3. The fact that his parents were willing to have him at home at weekends and during the holidays did not detract from that conclusion and that appearance to the council: §114.
  4. It is irrelevant whether the Appellant’s pre-residential placement LAC status was based on s20(1)(c) or s20(4). The exercise of the council’s power under the latter subsection was demanded by what the council recognised as the Appellant’s needs and the limits of his parents’ coping abilities and in any event going forward, the council recognised that those needs and those limits meant that the Appellant required a residential placement: §115.
  5. Where the facts and the council’s recognition of the facts come within s20(1)(c) it is wrong to regard the council to have been exercising a mere power than a statutory duty: §115. To do so would clearly be mis-labelling the situation and to be side-stepping their Children Act responsibilities.
  6. Equally to state that the parents required only respite care and the ending of that respite care brought to an end the Appellant’s LAC status is a “profound mis-reading of the situation”: §116.
  7. The Court used the word “impossible” five times in rejecting the authority’s main argument that it could meet its CA89 duties via part 4 of the statement of special educational need. It was “on the acknowledged facts, an erroneous, impossible, irrational and unlawful view to take” for the authority to assume that the education placement supplanted and superceded the Appellant’s LAC status simply on the basis that it would meet his social as well as educational needs: §114, 117, 118 & 125.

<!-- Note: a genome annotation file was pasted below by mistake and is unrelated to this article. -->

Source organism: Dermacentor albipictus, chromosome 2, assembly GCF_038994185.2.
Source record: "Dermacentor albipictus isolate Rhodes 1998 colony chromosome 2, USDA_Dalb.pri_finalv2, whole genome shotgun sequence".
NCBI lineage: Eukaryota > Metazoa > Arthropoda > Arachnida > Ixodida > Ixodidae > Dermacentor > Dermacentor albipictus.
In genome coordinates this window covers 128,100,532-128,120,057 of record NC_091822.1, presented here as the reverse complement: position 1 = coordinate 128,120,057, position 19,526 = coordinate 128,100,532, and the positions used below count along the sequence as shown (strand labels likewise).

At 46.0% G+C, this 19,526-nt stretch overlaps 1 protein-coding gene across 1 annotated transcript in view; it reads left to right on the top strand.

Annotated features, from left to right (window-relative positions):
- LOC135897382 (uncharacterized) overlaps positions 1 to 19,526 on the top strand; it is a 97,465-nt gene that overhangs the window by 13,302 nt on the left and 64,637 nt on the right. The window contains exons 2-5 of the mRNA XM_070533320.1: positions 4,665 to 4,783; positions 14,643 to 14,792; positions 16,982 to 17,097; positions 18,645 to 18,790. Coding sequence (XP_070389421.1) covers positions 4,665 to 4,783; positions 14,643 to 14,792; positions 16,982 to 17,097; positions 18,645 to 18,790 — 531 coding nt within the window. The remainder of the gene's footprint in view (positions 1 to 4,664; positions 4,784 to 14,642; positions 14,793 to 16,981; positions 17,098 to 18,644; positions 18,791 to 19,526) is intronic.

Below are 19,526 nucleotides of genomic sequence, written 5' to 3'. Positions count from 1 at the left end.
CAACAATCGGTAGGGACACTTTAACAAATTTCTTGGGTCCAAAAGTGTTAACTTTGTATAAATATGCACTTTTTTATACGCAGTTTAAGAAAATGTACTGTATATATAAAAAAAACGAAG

8. The authority failed to ask the correct question – that is whether the Appellant’s needs and the parents’ inability to cope with them, with or without respite, took them / kept them in the light of the accommodation at the residential placement, within s20: §119.

What does this mean?

This is an important judgment for four reasons:

  1. It is the first judgment of its kind to clarify how the Children Act 1989 and the Education Act 1996 fit together for children who are in care or being looked after under s20, CA 89.
  2. It is the first judgment to affirm the nature and scope of the duty under s22(3A), CA 89 as to the duty to promote the educational achievement of children with LAC status.
  3. It lays down for the first time the correct test to be applied in considering whether a placement under s20, CA 89 should be terminated: that is it must be based on a lawful and holistic assessment of the child’s needs, including social, behavioural, emotional, psychological and educational.
  4. In circumstances where the criteria under s20, CA 89 remains met, it is unlawful for the local authority to mis-label the situation and to side-step its duties under the Children Act 1989 by calling the residential placement an education placement. The EA 96 does not and cannot in these circumstances supplant and supercede the CA 89 LAC Regime.

The test as to termination is a test that is equally applicable across all types of s20, CA 89 scenarios and is not limited to situations where there is an inter-play between the CA 89 and EA 96.

This case will be of interest to both community care and education lawyers. It is an area which has been habitually misunderstood by many local authorities. East Riding Council and the Secretary of State acknowledged “the interconnectedness of the two regimes” but the Court of Appeal felt able to describe the decision to terminate the Appellant’s LAC status (and therefore the learned judge’s finding that it was a lawful decision) as “surprising and counter-intuitive”: see §102.

It will be interesting to see how the Secretary of State for Education responds to this judgment.

Unless this judgment is successfully appealed it should now be clear that a local authority can no longer purport to contract out of its “looked after” obligations under CA89 when it decides to name a residential school in part 4 of a Statement of Special Educational Need.

Click here for the judgment.